However, it does not mean that each company is easily admitted. There are numerous of regulations that must be respected. Taking for the example electronic money institutions (EMI), the main focus is on the authorized capital and propriety of the EMI shareholders and the director and his deputy. The management body must be of good repute and possess the qualifications and experience necessary to properly perform their duties. There are a lot of aspects needed to be taken into consideration while assessing the mentioned. Generally, it can be said that the qualification and the experience of the management body shall be assessed taking into account the level and the nature of their education, in-service training, the nature and duration of their professional activity, and other factors that may affect personal qualification and experience. Although legal acts do not provide requirement for the management body to reside in Lithuania (present on-site), it is desirable for an EMI to have a director or another representative in Lithuania (usually it is compliance officer) who would be able to make decisions and who would be easily accessible if required. Entities with a qualifying holding in the EMI’s authorised capital and/or voting rights must be able to ensure reliable and prudent management of the EMI, have sufficiently high repute and be financially reliable.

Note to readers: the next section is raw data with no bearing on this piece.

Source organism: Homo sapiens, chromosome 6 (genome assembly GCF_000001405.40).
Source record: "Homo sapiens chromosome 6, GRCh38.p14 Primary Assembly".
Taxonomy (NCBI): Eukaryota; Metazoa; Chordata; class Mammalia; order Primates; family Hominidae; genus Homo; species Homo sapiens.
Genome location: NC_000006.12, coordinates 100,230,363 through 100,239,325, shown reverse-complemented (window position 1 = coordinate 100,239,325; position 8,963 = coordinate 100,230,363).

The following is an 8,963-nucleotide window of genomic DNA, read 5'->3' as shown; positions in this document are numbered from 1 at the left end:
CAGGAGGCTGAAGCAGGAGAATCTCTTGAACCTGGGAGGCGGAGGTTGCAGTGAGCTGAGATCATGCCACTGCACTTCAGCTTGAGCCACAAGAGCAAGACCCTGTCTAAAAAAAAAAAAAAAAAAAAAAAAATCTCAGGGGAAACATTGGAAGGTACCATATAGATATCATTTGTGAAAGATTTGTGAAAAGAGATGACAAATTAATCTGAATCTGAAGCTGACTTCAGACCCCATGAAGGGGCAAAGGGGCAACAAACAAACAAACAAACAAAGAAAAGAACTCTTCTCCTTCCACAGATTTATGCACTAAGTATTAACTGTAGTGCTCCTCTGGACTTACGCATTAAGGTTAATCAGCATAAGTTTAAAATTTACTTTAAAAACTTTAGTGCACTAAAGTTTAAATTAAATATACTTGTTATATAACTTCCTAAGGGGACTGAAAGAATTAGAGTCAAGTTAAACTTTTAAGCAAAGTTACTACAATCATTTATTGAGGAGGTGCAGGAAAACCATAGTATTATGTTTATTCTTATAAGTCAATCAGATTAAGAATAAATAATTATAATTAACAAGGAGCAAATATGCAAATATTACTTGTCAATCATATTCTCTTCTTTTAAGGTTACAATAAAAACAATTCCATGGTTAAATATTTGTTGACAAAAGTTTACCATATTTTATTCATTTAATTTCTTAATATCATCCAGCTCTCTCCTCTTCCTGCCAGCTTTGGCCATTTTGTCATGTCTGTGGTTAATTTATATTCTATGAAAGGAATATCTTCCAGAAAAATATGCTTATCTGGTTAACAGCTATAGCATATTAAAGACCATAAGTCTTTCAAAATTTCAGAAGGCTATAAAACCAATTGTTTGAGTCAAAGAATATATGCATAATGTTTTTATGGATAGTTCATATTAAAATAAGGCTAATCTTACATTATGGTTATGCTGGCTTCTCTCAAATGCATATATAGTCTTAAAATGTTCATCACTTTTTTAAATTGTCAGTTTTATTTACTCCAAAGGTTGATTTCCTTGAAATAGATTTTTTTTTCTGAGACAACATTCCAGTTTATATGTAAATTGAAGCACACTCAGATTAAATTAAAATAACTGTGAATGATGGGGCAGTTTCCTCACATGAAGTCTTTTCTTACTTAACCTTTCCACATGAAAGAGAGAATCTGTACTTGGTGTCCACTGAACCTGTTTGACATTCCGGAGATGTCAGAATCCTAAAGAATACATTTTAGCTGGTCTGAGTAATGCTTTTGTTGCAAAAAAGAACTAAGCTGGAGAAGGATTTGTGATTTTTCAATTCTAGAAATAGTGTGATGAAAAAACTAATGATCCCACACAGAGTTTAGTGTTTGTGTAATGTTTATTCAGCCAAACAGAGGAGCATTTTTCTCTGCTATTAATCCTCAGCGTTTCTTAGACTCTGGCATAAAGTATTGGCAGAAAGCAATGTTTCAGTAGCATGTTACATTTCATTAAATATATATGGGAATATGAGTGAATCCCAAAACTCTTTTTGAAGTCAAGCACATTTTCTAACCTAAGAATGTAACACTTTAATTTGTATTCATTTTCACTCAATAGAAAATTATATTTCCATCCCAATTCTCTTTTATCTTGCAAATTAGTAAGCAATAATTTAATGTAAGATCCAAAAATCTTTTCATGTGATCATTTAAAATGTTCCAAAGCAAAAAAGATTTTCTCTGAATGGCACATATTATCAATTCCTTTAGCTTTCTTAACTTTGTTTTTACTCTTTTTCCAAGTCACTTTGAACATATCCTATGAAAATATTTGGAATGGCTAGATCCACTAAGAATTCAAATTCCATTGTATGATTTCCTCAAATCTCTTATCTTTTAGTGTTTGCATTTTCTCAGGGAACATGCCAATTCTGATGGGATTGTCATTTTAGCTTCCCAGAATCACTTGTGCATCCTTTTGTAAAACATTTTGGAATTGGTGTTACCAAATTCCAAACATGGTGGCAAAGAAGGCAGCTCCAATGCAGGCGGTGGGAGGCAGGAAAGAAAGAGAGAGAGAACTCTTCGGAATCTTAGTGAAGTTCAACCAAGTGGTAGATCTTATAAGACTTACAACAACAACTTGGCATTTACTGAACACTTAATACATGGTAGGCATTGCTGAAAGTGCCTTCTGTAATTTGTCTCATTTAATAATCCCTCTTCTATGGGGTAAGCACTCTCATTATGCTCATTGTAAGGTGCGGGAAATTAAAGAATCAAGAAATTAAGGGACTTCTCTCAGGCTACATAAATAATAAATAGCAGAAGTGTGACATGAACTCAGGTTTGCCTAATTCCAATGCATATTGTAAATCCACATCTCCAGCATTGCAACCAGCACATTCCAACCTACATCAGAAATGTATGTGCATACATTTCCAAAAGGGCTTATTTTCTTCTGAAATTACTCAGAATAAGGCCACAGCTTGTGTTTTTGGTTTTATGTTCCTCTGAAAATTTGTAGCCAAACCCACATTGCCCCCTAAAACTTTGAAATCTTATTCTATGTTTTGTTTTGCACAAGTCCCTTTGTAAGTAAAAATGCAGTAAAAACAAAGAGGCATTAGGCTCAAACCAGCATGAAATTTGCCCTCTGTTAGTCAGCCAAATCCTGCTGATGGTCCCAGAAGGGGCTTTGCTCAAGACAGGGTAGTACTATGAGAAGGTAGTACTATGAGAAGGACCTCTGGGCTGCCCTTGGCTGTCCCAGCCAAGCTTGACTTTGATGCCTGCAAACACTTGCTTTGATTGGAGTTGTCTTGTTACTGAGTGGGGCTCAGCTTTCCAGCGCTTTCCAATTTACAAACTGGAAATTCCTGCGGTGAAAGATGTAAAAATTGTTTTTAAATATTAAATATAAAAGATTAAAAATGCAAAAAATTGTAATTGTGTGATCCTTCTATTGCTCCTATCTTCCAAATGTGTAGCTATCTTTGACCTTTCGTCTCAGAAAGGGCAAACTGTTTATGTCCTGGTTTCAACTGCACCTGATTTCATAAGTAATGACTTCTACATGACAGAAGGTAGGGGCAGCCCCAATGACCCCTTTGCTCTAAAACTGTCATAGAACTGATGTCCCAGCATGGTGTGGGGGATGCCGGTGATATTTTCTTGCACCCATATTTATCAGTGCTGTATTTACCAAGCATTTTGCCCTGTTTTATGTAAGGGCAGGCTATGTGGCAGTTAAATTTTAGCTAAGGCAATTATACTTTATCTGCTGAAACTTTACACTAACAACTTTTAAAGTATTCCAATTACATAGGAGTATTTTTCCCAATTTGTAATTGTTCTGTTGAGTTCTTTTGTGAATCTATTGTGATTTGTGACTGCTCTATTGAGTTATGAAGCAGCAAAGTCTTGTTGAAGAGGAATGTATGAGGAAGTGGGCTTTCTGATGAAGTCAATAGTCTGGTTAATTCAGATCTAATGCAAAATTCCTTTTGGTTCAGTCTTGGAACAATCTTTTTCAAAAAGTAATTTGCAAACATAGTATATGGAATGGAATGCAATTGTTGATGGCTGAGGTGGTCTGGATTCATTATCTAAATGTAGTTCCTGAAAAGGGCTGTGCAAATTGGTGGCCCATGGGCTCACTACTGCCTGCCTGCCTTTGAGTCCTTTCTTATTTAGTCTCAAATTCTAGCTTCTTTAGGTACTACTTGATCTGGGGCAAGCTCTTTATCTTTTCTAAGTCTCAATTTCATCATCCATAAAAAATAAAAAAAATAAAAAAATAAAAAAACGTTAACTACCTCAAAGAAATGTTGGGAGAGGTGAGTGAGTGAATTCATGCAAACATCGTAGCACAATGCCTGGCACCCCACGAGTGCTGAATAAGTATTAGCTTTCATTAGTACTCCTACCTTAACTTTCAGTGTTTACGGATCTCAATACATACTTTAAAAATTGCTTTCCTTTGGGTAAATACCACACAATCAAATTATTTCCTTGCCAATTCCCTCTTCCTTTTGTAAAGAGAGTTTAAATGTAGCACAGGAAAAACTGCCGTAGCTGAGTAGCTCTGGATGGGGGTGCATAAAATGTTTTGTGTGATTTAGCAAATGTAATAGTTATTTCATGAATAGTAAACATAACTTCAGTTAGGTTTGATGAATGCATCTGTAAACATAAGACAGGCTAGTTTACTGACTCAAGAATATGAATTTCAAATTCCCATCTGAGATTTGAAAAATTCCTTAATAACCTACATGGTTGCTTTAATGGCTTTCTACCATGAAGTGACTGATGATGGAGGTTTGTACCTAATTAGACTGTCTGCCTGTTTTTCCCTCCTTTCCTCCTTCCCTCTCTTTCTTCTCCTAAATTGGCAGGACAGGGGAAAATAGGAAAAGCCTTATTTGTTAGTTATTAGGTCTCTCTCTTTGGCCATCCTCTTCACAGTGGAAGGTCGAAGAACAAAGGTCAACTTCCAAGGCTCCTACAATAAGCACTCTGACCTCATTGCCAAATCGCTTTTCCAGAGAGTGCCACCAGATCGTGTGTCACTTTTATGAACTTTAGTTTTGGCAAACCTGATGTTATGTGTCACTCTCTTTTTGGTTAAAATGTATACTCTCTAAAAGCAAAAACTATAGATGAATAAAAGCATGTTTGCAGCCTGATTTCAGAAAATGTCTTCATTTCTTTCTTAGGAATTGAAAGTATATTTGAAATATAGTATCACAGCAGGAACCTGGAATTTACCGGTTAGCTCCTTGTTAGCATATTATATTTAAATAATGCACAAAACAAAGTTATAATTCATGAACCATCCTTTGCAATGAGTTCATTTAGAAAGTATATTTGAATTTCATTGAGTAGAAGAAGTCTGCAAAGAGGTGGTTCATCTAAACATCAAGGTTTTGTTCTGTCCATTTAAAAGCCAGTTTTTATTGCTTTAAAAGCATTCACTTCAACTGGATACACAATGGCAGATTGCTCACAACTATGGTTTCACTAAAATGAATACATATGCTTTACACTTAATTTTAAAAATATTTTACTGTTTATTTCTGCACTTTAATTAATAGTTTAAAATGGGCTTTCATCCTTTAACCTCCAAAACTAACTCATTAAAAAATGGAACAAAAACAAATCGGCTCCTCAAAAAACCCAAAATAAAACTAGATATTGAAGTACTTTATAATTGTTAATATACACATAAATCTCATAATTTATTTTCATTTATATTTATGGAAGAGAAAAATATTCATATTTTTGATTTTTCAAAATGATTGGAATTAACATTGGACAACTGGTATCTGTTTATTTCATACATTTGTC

Other not less important issue is compliance with the minimum capital requirement. According to the provisions of the Republic of Lithuania Law on Electronic Money and Electronic Money Institutions, an EMI must possess a minimum initial capital of no less than EUR 350,000. The initial capital must be formed prior to any decision regarding the day of issue of the licence.
EMI engaged in restricted activities is a subject to less stringent requirements.
The Bank of Lithuania requires the submission of relevant policies: operational program; business plan; description of measures taken (to be taken) to protect consumer funds; description of the governance arrangements and internal control systems, including administrative, risk management and accounting systems; description of the organizational structure; the questionnaire of the Head of the Financial Market Participant supervised by the Bank of Lithuania and the person performing the principal functions; questionnaire on operational risk for the applicant.